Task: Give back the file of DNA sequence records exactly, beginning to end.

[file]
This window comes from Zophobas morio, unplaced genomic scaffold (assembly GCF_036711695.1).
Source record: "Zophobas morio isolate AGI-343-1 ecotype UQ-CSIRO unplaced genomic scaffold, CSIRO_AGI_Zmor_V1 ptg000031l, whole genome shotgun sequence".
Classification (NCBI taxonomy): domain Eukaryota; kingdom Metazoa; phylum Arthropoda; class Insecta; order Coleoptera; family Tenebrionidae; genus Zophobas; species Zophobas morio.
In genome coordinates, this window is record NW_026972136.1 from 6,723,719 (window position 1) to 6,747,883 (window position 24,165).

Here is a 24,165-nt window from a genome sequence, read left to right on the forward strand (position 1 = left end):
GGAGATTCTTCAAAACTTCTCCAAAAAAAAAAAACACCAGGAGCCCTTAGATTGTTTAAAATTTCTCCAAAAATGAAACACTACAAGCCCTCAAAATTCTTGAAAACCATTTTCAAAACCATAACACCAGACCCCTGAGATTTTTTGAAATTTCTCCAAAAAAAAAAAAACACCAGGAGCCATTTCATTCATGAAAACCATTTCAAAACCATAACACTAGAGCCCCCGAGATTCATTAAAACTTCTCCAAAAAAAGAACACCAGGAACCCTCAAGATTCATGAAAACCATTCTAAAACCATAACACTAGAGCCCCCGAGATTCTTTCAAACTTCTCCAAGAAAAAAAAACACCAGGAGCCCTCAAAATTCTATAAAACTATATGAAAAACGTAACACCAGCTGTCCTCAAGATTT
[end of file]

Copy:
This window comes from Zophobas morio, unplaced genomic scaffold (assembly GCF_036711695.1).
Source record: "Zophobas morio isolate AGI-343-1 ecotype UQ-CSIRO unplaced genomic scaffold, CSIRO_AGI_Zmor_V1 ptg000031l, whole genome shotgun sequence".
Classification (NCBI taxonomy): domain Eukaryota; kingdom Metazoa; phylum Arthropoda; class Insecta; order Coleoptera; family Tenebrionidae; genus Zophobas; species Zophobas morio.
In genome coordinates, this window is record NW_026972136.1 from 6,723,719 (window position 1) to 6,747,883 (window position 24,165).

Here is a 24,165-nt window from a genome sequence, read left to right on the forward strand (position 1 = left end):
GGAGATTCTTCAAAACTTCTCCAAAAAAAAAAAACACCAGGAGCCCTTAGATTGTTTAAAATTTCTCCAAAAATGAAACACTACAAGCCCTCAAAATTCTTGAAAACCATTTTCAAAACCATAACACCAGACCCCTGAGATTTTTTGAAATTTCTCCAAAAAAAAAAAAACACCAGGAGCCATTTCATTCATGAAAACCATTTCAAAACCATAACACTAGAGCCCCCGAGATTCATTAAAACTTCTCCAAAAAAAGAACACCAGGAACCCTCAAGATTCATGAAAACCATTCTAAAACCATAACACTAGAGCCCCCGAGATTCTTTCAAACTTCTCCAAGAAAAAAAAACACCAGGAGCCCTCAAAATTCTATAAAACTATATGAAAAACGTAACACCAGCTGTCCTCAAGATTT